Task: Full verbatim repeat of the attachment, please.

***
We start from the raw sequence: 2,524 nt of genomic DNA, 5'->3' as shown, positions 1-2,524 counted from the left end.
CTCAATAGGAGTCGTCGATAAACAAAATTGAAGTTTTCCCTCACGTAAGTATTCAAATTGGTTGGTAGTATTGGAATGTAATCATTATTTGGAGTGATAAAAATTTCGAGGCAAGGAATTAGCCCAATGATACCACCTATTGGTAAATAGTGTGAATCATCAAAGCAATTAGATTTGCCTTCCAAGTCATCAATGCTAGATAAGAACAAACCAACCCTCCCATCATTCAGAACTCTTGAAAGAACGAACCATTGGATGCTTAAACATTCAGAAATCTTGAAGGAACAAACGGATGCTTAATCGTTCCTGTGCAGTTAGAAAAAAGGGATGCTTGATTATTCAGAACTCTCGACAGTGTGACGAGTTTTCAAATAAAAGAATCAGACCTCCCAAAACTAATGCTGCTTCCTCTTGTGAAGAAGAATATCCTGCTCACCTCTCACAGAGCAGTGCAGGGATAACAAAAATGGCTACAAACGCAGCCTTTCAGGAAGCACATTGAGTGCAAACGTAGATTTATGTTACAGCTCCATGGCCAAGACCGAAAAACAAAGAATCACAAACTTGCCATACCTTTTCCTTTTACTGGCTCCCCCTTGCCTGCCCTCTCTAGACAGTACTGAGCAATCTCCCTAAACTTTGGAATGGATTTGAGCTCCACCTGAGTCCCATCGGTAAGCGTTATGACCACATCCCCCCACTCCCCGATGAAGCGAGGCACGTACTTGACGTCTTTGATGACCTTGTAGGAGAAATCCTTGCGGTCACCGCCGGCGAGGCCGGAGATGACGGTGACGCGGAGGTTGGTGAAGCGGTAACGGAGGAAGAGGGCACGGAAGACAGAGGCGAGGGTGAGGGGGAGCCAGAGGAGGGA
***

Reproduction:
We start from the raw sequence: 2,524 nt of genomic DNA, 5'->3' as shown, positions 1-2,524 counted from the left end.
CTCAATAGGAGTCGTCGATAAACAAAATTGAAGTTTTCCCTCACGTAAGTATTCAAATTGGTTGGTAGTATTGGAATGTAATCATTATTTGGAGTGATAAAAATTTCGAGGCAAGGAATTAGCCCAATGATACCACCTATTGGTAAATAGTGTGAATCATCAAAGCAATTAGATTTGCCTTCCAAGTCATCAATGCTAGATAAGAACAAACCAACCCTCCCATCATTCAGAACTCTTGAAAGAACGAACCATTGGATGCTTAAACATTCAGAAATCTTGAAGGAACAAACGGATGCTTAATCGTTCCTGTGCAGTTAGAAAAAAGGGATGCTTGATTATTCAGAACTCTCGACAGTGTGACGAGTTTTCAAATAAAAGAATCAGACCTCCCAAAACTAATGCTGCTTCCTCTTGTGAAGAAGAATATCCTGCTCACCTCTCACAGAGCAGTGCAGGGATAACAAAAATGGCTACAAACGCAGCCTTTCAGGAAGCACATTGAGTGCAAACGTAGATTTATGTTACAGCTCCATGGCCAAGACCGAAAAACAAAGAATCACAAACTTGCCATACCTTTTCCTTTTACTGGCTCCCCCTTGCCTGCCCTCTCTAGACAGTACTGAGCAATCTCCCTAAACTTTGGAATGGATTTGAGCTCCACCTGAGTCCCATCGGTAAGCGTTATGACCACATCCCCCCACTCCCCGATGAAGCGAGGCACGTACTTGACGTCTTTGATGACCTTGTAGGAGAAATCCTTGCGGTCACCGCCGGCGAGGCCGGAGATGACGGTGACGCGGAGGTTGGTGAAGCGGTAACGGAGGAAGAGGGCACGGAAGACAGAGGCGAGGGTGAGGGGGAGCCAGAGGAGGGA